During construction of the spring protection project, the elderly men of this community slaughtered a chicken for the artisans as their form of prayer that the spring would last for a very long time. The community members could not wait for the project to be handed over to them since they were eager to draw fresh water.
The spring is now protected and free from surface run off. All the contamination routes have been blocked. Women and children now have an easier time drawing water as opposed to when they had to step into the water to fetch. Now that construction is complete, the community members are very happy and satisfied with the project. Local mother Nancy could not hide her joy:
"I am very happy about this project. For many years, politicians have used this spring as their campaign tool. Every election time they persuade us that if we vote for them they will help us protect but once they are elected, you will never see them," said Nancy, "For now I know the health of my family members will improve since we are getting safe water. I would really wish to shake hands with the donor of this project. But before that happens, may the heavens bless them for putting a smile on my face and the entire community."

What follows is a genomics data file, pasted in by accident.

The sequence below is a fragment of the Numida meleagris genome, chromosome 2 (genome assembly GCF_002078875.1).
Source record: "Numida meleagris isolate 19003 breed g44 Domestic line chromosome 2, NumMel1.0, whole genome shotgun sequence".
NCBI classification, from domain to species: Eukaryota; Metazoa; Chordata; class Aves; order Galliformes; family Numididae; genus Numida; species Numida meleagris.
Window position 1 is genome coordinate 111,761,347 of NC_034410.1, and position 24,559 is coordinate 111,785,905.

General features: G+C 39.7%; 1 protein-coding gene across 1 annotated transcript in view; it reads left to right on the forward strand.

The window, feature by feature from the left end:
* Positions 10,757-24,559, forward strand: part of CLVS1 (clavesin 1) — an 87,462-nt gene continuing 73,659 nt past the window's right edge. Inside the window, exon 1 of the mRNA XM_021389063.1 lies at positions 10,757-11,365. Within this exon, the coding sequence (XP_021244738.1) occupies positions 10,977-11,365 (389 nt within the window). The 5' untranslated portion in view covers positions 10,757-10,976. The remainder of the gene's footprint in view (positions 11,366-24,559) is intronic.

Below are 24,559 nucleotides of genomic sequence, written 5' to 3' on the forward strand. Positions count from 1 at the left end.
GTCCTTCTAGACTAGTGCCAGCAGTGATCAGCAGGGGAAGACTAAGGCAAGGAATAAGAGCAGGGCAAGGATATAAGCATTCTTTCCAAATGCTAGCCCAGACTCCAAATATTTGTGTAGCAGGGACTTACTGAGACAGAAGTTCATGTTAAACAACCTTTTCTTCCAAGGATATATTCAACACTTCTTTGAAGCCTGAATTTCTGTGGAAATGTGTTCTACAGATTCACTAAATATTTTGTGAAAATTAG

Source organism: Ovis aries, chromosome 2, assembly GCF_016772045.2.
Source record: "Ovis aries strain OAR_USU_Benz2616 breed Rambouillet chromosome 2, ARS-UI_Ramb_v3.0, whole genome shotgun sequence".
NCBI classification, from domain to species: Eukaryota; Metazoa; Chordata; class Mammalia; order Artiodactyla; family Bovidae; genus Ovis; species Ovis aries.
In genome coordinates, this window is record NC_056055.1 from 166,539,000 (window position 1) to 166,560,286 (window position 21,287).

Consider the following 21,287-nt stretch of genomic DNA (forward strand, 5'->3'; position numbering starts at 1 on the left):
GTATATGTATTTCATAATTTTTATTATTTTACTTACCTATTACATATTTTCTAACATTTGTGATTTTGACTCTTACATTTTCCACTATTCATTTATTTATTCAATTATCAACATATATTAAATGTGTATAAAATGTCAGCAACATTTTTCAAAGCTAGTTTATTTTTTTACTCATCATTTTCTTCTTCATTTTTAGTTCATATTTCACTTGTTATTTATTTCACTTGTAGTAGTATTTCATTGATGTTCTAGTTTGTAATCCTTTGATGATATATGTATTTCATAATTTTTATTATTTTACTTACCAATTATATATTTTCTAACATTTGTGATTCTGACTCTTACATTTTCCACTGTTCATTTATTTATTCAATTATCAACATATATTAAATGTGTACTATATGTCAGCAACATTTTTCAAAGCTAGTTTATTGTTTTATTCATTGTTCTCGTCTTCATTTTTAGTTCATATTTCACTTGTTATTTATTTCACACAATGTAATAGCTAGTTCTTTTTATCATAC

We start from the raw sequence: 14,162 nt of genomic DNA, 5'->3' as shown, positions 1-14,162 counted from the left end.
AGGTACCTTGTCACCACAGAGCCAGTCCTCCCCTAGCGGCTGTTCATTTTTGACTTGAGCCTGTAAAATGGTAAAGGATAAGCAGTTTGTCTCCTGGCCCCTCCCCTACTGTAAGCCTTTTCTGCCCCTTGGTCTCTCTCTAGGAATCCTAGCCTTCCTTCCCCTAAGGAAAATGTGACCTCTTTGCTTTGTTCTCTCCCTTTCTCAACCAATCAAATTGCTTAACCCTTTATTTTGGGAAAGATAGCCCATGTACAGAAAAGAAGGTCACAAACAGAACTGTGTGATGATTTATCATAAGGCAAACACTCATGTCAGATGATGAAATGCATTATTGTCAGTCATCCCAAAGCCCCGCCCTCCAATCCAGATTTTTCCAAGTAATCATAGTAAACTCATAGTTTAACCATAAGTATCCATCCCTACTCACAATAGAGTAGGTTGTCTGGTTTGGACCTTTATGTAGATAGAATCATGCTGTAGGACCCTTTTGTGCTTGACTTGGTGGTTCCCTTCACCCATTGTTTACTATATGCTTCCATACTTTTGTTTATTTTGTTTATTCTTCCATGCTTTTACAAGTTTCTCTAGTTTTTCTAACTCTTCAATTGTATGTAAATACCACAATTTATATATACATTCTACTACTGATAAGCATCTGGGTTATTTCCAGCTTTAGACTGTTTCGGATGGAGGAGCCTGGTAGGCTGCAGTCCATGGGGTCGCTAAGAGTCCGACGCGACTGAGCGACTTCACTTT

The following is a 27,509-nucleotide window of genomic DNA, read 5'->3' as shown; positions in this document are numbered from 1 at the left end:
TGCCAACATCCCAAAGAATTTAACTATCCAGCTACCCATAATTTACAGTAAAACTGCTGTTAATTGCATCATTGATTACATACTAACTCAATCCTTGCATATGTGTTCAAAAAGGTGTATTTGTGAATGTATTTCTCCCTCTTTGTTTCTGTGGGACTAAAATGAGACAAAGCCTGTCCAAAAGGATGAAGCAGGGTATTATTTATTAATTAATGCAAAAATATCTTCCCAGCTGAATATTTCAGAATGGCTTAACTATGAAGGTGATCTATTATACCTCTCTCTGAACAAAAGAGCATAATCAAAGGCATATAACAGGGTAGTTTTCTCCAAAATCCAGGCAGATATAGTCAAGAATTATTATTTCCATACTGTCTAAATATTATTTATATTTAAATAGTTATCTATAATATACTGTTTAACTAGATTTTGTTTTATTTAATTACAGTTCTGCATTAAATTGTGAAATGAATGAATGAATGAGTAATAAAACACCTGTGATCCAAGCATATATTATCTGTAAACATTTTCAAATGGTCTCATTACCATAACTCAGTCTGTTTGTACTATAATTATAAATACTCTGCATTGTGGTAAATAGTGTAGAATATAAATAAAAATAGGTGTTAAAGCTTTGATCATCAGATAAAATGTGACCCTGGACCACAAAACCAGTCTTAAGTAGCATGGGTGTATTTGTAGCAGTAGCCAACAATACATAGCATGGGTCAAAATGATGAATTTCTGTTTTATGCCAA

In order to prevent contamination of the water sources resulting from open defecation, five vulnerable households that lacked toilets received sanitation platforms. The sanitation platforms for Musembe Spring are now serving a total of 30 family members.
Thank You for your generous heart that makes all of this possible!